It’s clear that the pandemic has changed dining as we know it, sometimes in potentially permanent ways. Now, so many of the catchphrases we got to know while eating in the COVID era are making their way into the firmament of the lexicon.
Ever order a burger from a “ghost kitchen” for “curbside delivery”? Merriam-Webster is enshrining both those expressions in its dictionary, two of a crop of food-related words that seem to capture our collective moment.
A “ghost kitchen,” according to its entry, is “a commercial cooking facility used for the preparation of food consumed off the premises,” and “curbside delivery” is a “service in which purchased items are brought to customers who wait in their automobiles in a designated area near the establishment.” Which is not to be confused with “curbside pickup,” another addition to the dictionary. Or another, “dine-in,” for that matter.
Many people might already know what these phrases mean, but their addition to the dictionary is a sign that they have entered common usage. “We define a word when we have evidence that it’s fully established in the language,” says Emily Brewster, a senior editor at Merriam-Webster.
The dictionary’s staff monitors Twitter and other common usage, she says, but it relies on “published edited text” to determine if a word meets the standards. The pandemic, like other history-altering events such as World War II, has expanded our vocabulary, and not always in welcome ways: Other new nonfood entries include “vaccine passport” and “long COVID.”
They’ll be appearing alongside newly adopted words including “horchata” and “chicharron,” both borrowed from the Spanish language. “Goetta,” which is “meat (such as pork) mixed with oats, onions, and spices and fried in the form of a patty,” comes from German.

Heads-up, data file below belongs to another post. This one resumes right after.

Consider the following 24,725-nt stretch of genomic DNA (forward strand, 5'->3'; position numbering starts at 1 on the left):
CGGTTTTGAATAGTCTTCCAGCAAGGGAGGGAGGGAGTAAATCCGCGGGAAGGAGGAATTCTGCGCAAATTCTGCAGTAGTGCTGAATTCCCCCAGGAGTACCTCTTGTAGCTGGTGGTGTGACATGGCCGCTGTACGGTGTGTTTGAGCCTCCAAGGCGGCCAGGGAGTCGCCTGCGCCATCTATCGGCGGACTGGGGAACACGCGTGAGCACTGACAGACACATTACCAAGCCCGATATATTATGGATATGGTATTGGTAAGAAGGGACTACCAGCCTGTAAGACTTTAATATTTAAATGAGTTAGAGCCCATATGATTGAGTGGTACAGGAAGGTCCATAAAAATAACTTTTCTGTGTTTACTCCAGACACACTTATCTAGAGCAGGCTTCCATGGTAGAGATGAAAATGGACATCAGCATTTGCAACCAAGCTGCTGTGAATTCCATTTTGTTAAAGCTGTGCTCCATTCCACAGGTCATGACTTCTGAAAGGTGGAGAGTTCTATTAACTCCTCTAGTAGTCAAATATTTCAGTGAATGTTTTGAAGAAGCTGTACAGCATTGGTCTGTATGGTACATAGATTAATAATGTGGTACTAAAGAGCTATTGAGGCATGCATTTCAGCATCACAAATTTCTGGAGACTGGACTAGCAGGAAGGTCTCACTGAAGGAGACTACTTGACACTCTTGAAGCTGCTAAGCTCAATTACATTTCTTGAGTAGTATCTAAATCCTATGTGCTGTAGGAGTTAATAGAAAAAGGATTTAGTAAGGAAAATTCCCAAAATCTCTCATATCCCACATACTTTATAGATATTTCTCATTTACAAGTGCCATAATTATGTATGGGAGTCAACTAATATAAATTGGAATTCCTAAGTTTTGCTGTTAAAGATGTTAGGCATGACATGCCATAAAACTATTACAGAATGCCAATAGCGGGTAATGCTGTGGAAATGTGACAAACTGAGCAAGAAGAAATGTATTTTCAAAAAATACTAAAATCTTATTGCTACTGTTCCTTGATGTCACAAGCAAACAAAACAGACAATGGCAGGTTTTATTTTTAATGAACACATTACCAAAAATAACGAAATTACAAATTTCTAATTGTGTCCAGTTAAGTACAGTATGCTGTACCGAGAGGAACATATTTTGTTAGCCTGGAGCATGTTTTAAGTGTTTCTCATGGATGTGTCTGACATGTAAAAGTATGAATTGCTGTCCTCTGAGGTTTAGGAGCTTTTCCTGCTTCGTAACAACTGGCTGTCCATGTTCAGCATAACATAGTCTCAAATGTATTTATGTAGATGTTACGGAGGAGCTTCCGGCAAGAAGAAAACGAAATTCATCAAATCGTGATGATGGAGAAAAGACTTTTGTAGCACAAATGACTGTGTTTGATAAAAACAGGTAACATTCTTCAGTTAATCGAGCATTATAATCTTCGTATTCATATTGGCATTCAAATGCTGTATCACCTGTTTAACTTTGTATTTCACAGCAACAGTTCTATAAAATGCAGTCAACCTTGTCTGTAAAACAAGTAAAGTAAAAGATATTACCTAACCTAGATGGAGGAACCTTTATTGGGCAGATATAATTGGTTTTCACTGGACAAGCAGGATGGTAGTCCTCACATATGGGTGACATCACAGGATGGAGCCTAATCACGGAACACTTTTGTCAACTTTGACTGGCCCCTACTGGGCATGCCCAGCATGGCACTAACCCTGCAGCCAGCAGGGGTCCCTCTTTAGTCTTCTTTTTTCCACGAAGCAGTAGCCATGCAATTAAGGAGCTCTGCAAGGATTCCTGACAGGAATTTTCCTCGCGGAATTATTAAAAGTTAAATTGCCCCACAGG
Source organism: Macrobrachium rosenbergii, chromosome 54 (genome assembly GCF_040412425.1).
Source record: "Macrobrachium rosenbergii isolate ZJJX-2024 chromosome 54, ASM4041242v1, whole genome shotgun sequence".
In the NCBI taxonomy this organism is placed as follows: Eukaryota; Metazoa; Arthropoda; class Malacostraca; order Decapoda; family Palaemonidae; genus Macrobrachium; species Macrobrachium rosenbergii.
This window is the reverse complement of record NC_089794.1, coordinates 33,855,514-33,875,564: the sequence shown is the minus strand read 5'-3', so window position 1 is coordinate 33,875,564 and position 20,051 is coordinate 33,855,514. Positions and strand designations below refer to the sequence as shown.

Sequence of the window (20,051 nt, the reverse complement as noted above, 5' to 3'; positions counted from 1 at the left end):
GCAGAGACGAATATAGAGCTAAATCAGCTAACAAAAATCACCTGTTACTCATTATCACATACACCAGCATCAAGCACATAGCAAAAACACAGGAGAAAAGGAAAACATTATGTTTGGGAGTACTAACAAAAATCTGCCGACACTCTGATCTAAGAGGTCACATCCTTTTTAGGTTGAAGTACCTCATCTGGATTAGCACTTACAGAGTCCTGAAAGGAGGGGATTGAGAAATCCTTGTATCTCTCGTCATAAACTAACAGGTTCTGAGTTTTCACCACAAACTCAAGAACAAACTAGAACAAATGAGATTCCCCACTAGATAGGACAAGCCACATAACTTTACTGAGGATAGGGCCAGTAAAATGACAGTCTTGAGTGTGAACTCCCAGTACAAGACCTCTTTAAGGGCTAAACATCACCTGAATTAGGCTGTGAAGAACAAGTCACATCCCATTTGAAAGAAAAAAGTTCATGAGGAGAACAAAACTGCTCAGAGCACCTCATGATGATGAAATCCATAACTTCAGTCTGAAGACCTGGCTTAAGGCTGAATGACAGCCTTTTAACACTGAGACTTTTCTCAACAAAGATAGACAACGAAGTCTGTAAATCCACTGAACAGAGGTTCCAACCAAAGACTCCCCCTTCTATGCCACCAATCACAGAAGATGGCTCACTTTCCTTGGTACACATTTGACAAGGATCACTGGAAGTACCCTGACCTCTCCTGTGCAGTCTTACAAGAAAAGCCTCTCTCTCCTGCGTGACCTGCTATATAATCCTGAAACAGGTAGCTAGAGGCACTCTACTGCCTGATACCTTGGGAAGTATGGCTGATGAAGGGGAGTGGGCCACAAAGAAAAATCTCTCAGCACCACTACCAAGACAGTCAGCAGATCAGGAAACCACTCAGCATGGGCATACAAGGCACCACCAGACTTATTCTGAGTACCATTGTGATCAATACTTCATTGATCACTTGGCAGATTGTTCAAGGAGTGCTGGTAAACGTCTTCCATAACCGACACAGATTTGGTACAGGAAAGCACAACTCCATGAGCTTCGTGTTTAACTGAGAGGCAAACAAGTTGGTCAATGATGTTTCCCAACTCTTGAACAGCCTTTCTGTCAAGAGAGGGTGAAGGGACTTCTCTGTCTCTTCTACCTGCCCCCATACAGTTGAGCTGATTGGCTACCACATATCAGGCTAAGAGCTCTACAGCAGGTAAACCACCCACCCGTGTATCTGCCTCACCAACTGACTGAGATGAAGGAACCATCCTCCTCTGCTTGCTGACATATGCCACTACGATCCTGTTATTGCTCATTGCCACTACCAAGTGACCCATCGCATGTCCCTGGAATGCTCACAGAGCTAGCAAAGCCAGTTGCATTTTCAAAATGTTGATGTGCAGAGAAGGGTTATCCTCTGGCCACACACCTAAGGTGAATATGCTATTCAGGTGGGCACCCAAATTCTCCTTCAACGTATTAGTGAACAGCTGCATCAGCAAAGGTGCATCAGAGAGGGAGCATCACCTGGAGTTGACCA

Brewster explains that additions are often words or phrases that have recently bubbled up (the ubiquitous “air fryer” is another new one), but others are on a slower march. For example, “wiener roast” is another 2021 addition. The dictionary has long defined both “wiener and “roast,” respectively — and the idea of a “gathering at which wieners are cooked over a fire or grill and eaten” isn’t exactly having a viral moment.
“Sometimes, it’s just that we are getting around to it at this point,” Brewster says.
Merriam-Webster also tracks geographical usage. For instance, “fluffernutter” was mostly used in the Northeast (to describe a sandwich of peanut butter and marshmallow fluff), but the editors have determined that it has spread beyond its regional origins, and included it, too, in the most recent crop of inductees.
Some people might blame all those curbside pickups for the ascendance of another food-adjacent entry for 2021: “Dad bod,” which the dictionary identifies as “a physique regarded as typical of an average father; especially: one that is slightly overweight and not extremely muscular.”